Mystery Fiction I have been a Rhys Bowen fan for years and I await each installment of her two current series with eager anticipation. The “Molly Murphy” mysteries feature a capable and enterprising young woman – an Irish immigrant with an unfortunate past – rebuilding her life in early twentieth century New York City. There have been 16 installments in this series, with a new adventure available later this year. It is always nice to have something to anticipate.
The “Royal Spyness” mysteries are set in England between the wars, and feature a young lady who is 35th in line to the throne. Lady Georgiana is dirt poor but rich with connections and usually finds herself performing some favour or another to stay in the good graces of her royal family. In the background, her cousin Edward is courting a certain Mrs. Simpson. There are nine books and counting in this more lighthearted series.
As soon as I heard that Rhys Bowen had a new novel coming out I knew I had to read it. I am happy to report that I was not disappointed. This is a World War ll era novel with great characters (and in my opinion Rhys Bowen writes great characters)
Farleigh Place is the stately English manor of Lord Westerham, his wife, and five daughters. England is at war with Germany and half the estate has been commandeered by the British army; meanwhile the family learns to live in more reduced circumstances. Middle daughter Pamela has a position at Bletchley Park, although her family thinks she is doing secretarial work. Another daughter, Margot, is living in Paris and refusing to return home to England. Ben is the son of the village vicar, and Pamela’s childhood friend. (of course he is secretly in love with her) A recent accident has kept him from enlisting but he does undercover work for the government and receives a lot of flack for not doing his part. Another childhood friend – dashing flying ace Jeremy Prescott- has joined the RAF.
One day, as youngest daughter Phoebe is crossing the estate on her pony, she comes across a battered body in soldier’s clothing. He has fallen from the sky due to a failed parachute. This sets off an inquiry with lots of questions and Ben is tasked with discretely finding some answers.
Each daughter has her own story. This is where I always admire Rhys Bowen; I think she is great at writing characters that the reader can care about. And she excels at writing women with good minds and strong personalities. This novel has been promoted as a “stand alone” but I , for one, would love to see it become a series. I feel the author has only scratched to surface with these characters.
IN FARLEIGH FIELD is a novel about WW ll with great characters and an exciting plot; espionage, secrets and alliances of all kind are all explored in this excellent book.
The reader may want to read THE REMAINS OF THE DAY by Kazuo Ishiguro (1989) as a companion book.
This is a novel I read about a year ago and I loved it – so why has it taken me so long to put this review to paper? That’s a great question, and the nearest I can come to an answer is to say that I just didn’t feel like I could do it justice. This is terrific crime novel featuring a current case and two cold cases but it is also so much more… Some readers will appreciate the trip down memory lane to the eighties, the clothes and music, it brings it back. Other readers might be anticipating the resolutions of the three main cases. But for me – well – I have to admit I just love the way the author nailed “the nature of memory” It doesn’t hurt to have a likable (though flawed) protagonist with a sense of humour that is pointed, yet considerate of the difficult subject material.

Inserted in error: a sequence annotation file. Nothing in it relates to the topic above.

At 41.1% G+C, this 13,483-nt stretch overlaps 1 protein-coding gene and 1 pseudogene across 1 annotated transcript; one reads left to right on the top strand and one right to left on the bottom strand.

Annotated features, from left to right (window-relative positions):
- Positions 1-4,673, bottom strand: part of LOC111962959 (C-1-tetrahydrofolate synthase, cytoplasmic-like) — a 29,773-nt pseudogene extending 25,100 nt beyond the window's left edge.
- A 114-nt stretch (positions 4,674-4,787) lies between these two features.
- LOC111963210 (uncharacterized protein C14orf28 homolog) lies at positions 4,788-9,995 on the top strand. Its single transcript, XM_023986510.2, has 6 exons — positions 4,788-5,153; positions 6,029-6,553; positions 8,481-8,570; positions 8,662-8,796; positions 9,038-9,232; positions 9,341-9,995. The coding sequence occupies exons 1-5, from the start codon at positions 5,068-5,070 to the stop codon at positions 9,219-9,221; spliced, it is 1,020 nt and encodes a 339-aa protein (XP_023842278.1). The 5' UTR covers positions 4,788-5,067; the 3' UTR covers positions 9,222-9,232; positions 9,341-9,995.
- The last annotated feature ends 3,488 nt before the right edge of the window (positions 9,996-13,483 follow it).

This is fiction although it was loosely based on a true crime that happened in another year.
In this imagined account of the summer of 1986, Oklahoma City is rocked by two tragedies. A botched burglary at a local movie theater ends with the murder of six young employees, and a few months later a young teenager disappears at a local fair. Neither crime is solved.
Wyatt was sixteen that summer and inexplicably he was the only survivor at the theater massacre. It changed him forever: he moved away, changed his name and never looked back.
Julianna is the sister of the missing teenager. Unlike Wyatt, she stayed in Oklahoma where she obsessively tried to unravel the mystery of her missing sibling. The evening her sister disappeared has never left her mind.
It is 26 years later in 2012 and Wyatt is a private investigator in Las Vegas. A friend asks him to take a case in Omaha (as a favour— double pay) and Wyatt grudgingly accepts. Oops! What the friend meant to say was Oklahoma, and soon Wyatt finds himself heading back to a place he has avoided for 26 years. And he starts to remember things about that summer. This is where the author is brilliant at showing how the five senses trigger memory – and this is a guy who doesn’t want to remember. As soon as he sees the city skyline his stomach clenches. The scent after the rain, the taste of the food, the sounds unique to this city; they generate the memories of that summer and he is soon asking himself why was I the only survivor?
But memories can be fickle companions and Julianne is not having much luck remembering the night her sister vanished. Until…
This is a tremendous story that is well told and meaningful. A true gem – and there must be folks who agree with me because it has won a few awards ( among them an Edgar.)
The Long and Far Away Gone, 2015, HarperCollins, 454 pages
“In this grave hour, perhaps the most fateful in our history, I send to every household of my peoples, both at home and overseas, this message, spoken with the same depth of feeling for each one of you as if I were able to cross your threshold and speak to you myself. For the second time in the lives of most of us, we are at war. ” — The opening lines of a speech given by King George Vl of England, on the day it was announced that England was at war with Germany. (September 3, 1939)